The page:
In both CEO 00-7 and 00-18 we said that certain policy considerations, specifically that the circumstances under review did not involve the use of the officials' public service careers and contacts developed in that capacity to enrich them at the expense of the public and did not present the appearance of influence peddling or the use of public office to create opportunities for personal profit through lobbying after leaving the Legislature, militated in favor of our findings. You have indicated in conversations with our staff that the same policy considerations apply here, and we do not dispute your representation. However, upon reflection, it appears to us that these "policy considerations" are in actuality matters of fact, and that in the context of an opinion, we are ill-equipped to make such factual findings. See generally, CEO 96-21 ("in issuing an advisory opinion, we are hindered by a lack of access to information concerning all the circumstances of the situation as well as to information concerning the credibility of the individuals involved. See CEO 92-19, CEO 91-28, and CEO 82-82") and see CEO 02-3, Questions 2-5. In addition, the very same policy considerations may apply equally to any number of private post-officeholding employments which serve the public. The rationale of CEO 00-7 and CEO 00-18 leads to a slippery slope upon which we do not care to tread.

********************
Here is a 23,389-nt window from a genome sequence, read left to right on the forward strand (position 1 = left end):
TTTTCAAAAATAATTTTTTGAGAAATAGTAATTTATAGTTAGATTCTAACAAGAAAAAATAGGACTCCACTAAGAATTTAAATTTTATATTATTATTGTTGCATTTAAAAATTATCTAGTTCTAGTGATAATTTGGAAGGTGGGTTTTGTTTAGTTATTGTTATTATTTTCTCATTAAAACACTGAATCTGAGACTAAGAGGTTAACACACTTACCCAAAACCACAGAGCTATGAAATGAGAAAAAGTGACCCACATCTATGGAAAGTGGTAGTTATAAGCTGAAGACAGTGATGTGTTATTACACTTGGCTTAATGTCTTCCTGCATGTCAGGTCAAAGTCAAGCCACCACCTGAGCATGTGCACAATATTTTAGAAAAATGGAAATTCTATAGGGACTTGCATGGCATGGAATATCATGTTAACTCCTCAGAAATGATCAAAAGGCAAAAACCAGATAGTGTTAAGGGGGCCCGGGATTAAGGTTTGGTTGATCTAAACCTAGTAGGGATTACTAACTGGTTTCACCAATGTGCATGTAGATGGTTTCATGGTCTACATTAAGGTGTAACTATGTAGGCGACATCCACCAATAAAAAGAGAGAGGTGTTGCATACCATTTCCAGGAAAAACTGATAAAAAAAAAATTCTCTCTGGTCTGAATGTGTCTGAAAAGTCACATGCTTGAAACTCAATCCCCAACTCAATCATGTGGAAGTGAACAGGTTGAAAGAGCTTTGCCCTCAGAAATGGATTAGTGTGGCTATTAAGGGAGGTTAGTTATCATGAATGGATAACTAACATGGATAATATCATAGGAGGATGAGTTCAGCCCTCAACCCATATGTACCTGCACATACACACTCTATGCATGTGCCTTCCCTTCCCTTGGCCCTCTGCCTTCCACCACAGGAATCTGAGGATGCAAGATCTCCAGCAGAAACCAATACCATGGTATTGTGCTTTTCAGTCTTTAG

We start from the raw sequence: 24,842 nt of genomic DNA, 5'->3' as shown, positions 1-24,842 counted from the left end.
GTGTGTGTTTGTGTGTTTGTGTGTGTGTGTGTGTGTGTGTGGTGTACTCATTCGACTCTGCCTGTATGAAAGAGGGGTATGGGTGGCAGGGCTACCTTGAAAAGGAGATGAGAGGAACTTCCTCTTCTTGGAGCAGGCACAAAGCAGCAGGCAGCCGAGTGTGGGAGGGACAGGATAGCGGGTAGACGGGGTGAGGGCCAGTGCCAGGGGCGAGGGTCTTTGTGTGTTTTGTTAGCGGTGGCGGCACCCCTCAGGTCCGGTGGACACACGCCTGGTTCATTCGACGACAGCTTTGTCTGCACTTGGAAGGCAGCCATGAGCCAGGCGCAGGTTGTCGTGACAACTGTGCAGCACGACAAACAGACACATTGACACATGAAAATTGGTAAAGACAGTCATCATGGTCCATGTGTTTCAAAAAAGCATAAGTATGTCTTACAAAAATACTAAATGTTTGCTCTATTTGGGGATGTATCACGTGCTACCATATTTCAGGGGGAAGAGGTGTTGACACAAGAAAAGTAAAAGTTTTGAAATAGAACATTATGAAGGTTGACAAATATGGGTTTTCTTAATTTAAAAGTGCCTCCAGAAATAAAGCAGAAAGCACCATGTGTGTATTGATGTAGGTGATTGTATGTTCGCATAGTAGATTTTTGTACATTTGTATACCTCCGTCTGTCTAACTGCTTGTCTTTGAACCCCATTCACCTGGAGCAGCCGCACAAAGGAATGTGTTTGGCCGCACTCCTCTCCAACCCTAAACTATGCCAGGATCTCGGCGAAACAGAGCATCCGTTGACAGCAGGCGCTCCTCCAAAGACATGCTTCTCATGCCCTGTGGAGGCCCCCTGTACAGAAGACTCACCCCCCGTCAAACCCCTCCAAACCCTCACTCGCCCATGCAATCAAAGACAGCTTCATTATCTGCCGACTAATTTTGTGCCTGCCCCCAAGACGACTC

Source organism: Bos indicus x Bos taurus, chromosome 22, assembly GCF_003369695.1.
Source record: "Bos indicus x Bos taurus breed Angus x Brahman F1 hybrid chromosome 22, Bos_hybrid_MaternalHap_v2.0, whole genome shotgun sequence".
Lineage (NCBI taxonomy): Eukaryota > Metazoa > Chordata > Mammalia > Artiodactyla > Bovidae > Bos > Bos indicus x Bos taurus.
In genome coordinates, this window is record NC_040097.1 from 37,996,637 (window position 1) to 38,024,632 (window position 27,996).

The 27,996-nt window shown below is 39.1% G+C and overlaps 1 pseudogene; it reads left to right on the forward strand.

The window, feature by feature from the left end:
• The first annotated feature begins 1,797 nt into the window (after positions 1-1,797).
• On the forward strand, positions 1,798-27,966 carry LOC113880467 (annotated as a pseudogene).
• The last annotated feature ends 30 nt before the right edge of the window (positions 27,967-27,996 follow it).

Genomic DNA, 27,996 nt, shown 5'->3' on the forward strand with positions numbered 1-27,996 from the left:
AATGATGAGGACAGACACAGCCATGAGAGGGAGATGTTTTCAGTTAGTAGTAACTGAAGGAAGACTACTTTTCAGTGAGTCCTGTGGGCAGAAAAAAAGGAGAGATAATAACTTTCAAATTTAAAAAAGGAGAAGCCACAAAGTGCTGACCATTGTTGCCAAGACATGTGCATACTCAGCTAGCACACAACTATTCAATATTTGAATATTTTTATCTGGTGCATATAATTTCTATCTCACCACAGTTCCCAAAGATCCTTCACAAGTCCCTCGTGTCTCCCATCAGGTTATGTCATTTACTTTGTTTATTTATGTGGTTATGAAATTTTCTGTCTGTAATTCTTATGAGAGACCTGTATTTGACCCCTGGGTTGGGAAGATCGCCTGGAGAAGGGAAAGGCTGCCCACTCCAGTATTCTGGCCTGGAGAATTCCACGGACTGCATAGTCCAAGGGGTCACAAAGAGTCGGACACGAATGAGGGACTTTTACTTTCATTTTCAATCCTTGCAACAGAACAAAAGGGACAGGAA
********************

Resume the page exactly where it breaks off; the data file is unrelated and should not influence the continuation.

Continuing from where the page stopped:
While we have no doubt that the former member here, like the members at issue in CEO 00-7 and CEO 00-18, is merely furthering a career of service to the public, it is clear to us that neither "opportunities for personal profit through lobbying after leaving the Legislature" nor the potential for influence peddling or the appearance thereof, are exclusive to situations where the employment held after legislative service involves lobbying for private entities. In the context of conflicts of interests we have often said that the prohibition does not hinge on the personal integrity of the individual, but is rather is prophylactic in nature. CEO 81-76, CEO 97-15. The same is true here; the prohibitions of Article II, Section 8(e) and Section 112.313(9) are clearly and directly stated, and are designed as preventive measures. As we said in CEO 81-57, "the provision seeks to preserve the integrity of the legislative process by ensuring that decisions of members of the Legislature will not be made out of regard for possible employment as lobbyists. Since legislative decisions affect those in the public sector as well as those in the private sector, it would seem to be equally important that legislative decisions not be colored by regard for future lobbying opportunities in behalf of public entities." For these reasons we recede from our opinions in CEO 00-7 and CEO 00-18, and return to our position, stated in CEO 81-57 and CEO 90-4, that former members are prohibited from representing, for compensation, another person or entity, be it public or private, before the Legislature for a period of two years following their leaving office.